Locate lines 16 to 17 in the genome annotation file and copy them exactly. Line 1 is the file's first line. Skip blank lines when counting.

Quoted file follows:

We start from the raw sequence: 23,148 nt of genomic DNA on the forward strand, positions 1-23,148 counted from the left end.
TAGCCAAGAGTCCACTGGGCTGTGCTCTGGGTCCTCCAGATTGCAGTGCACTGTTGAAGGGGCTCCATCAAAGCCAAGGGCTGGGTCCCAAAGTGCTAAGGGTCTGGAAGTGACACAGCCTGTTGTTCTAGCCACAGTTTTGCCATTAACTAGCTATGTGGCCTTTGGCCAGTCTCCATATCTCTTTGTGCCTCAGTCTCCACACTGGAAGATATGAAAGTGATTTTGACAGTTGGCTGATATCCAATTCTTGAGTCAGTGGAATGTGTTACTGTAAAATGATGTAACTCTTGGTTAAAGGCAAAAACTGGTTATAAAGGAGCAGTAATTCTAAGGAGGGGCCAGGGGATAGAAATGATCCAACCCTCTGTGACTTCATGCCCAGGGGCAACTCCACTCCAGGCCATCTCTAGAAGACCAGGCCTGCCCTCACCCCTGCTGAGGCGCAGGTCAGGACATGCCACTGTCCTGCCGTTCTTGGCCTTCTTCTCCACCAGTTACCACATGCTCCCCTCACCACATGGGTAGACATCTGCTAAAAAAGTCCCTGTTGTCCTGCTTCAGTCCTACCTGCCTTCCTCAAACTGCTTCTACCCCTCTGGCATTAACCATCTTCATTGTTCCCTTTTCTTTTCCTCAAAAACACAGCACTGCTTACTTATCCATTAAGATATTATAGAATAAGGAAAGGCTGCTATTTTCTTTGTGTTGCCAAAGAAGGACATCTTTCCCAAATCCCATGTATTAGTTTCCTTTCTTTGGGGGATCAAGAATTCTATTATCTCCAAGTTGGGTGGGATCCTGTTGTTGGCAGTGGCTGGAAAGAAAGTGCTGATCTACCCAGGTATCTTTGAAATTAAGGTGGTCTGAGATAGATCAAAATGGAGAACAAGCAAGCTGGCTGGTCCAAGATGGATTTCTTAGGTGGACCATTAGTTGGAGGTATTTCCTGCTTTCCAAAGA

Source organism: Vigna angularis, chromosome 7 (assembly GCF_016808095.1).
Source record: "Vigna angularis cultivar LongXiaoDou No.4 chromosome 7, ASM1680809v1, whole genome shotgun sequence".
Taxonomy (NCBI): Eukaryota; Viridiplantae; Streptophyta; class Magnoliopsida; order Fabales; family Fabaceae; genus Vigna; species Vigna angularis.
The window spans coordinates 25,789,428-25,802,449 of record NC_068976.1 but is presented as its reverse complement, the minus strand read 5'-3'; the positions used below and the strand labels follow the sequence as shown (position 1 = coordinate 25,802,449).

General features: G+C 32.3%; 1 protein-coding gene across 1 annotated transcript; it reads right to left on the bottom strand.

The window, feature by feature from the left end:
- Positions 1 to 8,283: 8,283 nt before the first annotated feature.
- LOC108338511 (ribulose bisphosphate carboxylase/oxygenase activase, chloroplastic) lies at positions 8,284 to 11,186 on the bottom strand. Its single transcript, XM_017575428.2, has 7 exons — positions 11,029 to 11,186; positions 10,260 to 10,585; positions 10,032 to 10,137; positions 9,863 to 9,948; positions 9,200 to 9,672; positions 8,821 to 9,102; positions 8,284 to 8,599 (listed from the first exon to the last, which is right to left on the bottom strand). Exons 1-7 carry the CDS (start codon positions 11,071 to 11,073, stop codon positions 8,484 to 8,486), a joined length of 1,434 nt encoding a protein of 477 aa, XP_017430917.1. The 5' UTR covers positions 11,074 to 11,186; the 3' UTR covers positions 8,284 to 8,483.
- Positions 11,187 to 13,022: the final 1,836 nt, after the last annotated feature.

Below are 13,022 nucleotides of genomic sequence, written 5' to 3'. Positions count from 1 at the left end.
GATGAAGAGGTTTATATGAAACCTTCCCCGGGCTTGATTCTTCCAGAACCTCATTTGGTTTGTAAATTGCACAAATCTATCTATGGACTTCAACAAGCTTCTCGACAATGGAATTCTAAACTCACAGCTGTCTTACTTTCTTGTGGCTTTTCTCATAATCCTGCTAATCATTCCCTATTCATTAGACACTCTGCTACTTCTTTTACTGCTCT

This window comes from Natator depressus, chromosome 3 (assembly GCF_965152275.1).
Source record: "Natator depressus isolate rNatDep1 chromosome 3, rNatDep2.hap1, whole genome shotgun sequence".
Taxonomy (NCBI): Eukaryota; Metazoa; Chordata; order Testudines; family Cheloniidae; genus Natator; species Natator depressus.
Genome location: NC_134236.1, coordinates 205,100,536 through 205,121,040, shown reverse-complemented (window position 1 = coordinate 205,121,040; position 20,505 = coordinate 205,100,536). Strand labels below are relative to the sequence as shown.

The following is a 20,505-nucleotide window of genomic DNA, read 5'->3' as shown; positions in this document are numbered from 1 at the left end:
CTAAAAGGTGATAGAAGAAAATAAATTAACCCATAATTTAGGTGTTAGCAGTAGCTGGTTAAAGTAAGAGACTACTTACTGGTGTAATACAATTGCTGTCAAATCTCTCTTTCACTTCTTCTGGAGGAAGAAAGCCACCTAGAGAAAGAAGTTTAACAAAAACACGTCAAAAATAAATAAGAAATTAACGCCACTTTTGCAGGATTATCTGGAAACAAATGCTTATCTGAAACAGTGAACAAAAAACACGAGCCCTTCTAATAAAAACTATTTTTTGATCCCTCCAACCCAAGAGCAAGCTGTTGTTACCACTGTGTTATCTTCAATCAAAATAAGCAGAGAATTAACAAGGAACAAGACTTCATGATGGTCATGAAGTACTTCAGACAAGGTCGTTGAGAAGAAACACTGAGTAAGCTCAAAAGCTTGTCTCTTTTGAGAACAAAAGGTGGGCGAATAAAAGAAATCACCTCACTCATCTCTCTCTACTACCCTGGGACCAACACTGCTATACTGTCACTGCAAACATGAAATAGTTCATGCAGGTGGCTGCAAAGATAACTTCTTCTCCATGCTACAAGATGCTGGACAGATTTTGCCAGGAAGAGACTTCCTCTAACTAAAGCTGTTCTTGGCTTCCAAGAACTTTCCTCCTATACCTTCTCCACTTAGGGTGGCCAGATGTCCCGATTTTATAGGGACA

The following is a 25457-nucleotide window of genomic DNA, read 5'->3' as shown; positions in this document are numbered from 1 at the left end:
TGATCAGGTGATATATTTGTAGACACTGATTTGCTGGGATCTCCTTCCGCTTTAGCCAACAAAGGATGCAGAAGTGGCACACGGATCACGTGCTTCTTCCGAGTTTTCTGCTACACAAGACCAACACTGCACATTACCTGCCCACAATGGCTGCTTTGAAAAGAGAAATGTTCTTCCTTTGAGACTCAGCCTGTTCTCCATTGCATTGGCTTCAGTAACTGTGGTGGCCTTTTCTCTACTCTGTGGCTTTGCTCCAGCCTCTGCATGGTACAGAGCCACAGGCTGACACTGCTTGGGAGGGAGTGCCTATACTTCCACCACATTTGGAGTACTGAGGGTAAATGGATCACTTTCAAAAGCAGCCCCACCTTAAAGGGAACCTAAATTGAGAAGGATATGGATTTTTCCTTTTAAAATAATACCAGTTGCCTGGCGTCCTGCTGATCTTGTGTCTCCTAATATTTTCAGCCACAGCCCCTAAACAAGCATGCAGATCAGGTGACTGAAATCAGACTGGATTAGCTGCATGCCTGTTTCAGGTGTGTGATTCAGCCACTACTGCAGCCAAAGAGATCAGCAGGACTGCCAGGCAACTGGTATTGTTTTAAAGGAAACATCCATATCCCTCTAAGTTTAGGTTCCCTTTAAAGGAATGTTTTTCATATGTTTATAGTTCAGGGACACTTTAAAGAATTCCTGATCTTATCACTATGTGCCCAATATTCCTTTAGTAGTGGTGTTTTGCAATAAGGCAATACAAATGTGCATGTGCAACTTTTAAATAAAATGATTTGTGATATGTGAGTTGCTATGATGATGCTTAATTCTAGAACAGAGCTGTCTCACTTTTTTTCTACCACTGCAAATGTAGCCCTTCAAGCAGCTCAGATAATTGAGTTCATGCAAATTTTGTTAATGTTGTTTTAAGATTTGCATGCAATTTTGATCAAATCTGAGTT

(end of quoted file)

Taxonomy (NCBI): Eukaryota; Metazoa; Chordata; order Testudines; family Cheloniidae; genus Natator; species Natator depressus.
Genome location: NC_134236.1, coordinates 205,100,536 through 205,121,040, shown reverse-complemented (window position 1 = coordinate 205,121,040; position 20,505 = coordinate 205,100,536). Strand labels below are relative to the sequence as shown.